With over 90% of UK adults now owning a mobile phone, and the rapid growth of the mobile internet, consumer expectations of network coverage have dramatically increased over the past decade.
There a number of changes planned to our network to help meet this demand; the most important of these is the rollout of the low frequency spectrum, at 800 MHz, which Three acquired in 2013. Low frequency spectrum covers three times the distance of Three’s existing spectrum holdings, and the rollout of this valuable resource will have a transformative effect for many customers.
However, to ensure that mobile networks can continue to improve coverage on a commercial basis, there are a number of competitive bottlenecks that policy makers need to address. These include:
• Reform of the Electronic Communications Code (ECC).
The ECC, which governs the relationship between landowners and network operators, is in urgent need of reform. Under the current system, poor access rights and high rental costs are stifling investment - reducing scope for network extension in rural and remote locations.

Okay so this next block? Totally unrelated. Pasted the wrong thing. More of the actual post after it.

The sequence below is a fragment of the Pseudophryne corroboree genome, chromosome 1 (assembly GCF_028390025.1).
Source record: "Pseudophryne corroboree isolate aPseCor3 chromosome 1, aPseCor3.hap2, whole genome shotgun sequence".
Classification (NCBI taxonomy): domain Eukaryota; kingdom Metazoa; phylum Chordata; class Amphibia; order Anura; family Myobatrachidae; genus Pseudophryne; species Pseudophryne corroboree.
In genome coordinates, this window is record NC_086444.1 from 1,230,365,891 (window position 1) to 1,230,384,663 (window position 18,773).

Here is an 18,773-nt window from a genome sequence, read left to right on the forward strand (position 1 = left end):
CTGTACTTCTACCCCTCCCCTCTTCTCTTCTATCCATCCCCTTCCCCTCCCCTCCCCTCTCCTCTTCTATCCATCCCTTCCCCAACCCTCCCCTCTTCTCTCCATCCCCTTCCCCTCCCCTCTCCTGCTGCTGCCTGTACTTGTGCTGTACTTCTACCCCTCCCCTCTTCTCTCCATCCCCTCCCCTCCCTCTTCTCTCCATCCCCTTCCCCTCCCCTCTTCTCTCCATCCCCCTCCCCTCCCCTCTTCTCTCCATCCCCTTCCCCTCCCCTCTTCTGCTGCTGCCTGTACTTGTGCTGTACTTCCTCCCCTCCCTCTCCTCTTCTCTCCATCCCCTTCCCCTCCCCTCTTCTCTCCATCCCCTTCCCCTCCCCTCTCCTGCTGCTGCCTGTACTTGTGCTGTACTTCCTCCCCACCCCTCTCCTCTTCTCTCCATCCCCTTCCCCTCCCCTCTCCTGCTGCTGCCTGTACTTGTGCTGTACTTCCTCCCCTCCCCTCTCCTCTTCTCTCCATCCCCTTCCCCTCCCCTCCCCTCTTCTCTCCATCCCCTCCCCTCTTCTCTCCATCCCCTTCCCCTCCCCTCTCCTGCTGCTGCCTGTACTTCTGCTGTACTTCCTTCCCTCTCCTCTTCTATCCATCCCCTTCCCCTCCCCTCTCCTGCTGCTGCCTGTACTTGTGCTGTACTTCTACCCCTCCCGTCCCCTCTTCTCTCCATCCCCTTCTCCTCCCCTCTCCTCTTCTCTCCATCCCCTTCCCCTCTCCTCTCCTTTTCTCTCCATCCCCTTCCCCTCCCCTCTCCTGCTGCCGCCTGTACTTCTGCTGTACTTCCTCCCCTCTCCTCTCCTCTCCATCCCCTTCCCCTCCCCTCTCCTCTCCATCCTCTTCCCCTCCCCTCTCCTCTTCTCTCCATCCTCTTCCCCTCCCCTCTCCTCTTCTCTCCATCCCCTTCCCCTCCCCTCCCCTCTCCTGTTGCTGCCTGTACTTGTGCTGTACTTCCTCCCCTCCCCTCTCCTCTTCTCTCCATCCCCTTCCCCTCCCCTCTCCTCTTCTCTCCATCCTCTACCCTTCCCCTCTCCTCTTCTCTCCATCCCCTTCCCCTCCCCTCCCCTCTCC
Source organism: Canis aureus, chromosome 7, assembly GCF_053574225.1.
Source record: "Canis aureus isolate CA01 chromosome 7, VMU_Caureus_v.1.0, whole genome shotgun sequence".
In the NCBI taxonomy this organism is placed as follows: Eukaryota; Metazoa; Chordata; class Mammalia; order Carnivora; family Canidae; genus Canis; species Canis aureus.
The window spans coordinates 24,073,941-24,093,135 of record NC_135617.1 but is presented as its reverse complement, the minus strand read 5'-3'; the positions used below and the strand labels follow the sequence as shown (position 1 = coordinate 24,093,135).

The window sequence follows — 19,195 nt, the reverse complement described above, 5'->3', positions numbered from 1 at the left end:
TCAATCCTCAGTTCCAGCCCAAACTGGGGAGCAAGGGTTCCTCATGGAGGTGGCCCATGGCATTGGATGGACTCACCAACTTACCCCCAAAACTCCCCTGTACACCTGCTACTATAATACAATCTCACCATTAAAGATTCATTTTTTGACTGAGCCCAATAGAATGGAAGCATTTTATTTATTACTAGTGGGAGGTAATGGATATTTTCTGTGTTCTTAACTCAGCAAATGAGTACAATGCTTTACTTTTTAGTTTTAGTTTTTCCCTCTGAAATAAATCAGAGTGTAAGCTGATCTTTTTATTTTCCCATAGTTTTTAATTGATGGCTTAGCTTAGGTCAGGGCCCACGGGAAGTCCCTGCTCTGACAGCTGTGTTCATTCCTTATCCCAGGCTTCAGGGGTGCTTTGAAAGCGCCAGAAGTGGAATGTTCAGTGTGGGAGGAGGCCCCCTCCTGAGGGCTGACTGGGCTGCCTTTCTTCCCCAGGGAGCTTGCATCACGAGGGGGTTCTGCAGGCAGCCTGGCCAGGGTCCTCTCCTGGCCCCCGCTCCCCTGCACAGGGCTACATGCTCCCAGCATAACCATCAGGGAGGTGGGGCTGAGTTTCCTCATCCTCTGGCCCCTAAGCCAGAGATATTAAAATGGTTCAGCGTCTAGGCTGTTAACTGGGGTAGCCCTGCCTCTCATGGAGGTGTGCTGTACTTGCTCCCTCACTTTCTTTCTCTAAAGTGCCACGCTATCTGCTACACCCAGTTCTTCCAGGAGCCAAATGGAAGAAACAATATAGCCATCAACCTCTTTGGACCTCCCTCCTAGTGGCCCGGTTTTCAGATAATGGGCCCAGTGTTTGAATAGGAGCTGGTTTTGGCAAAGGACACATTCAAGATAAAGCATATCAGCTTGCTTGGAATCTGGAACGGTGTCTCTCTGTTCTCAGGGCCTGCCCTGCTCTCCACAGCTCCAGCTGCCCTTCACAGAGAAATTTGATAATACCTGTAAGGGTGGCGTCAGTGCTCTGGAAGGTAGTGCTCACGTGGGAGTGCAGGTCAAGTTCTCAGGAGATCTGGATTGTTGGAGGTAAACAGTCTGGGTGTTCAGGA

• Fair and open competition in transmission.
In order to transmit mobile data traffic across Three’s network, each mobile site needs sufficient capacity ‘backhaul’. Mobile operators lease backhaul connections, which bridge the gap between a mast and the main network. Unfortunately though, only 20% of UK postcodes have two or more backhaul providers. This has meant higher prices for backhaul provision, making rollout in some locations prohibitively expensive.
Ofcom and Government need to implement measures to reform broken markets, both in site rentals and backhaul, which would lower the barrier to new entrants and promote competition.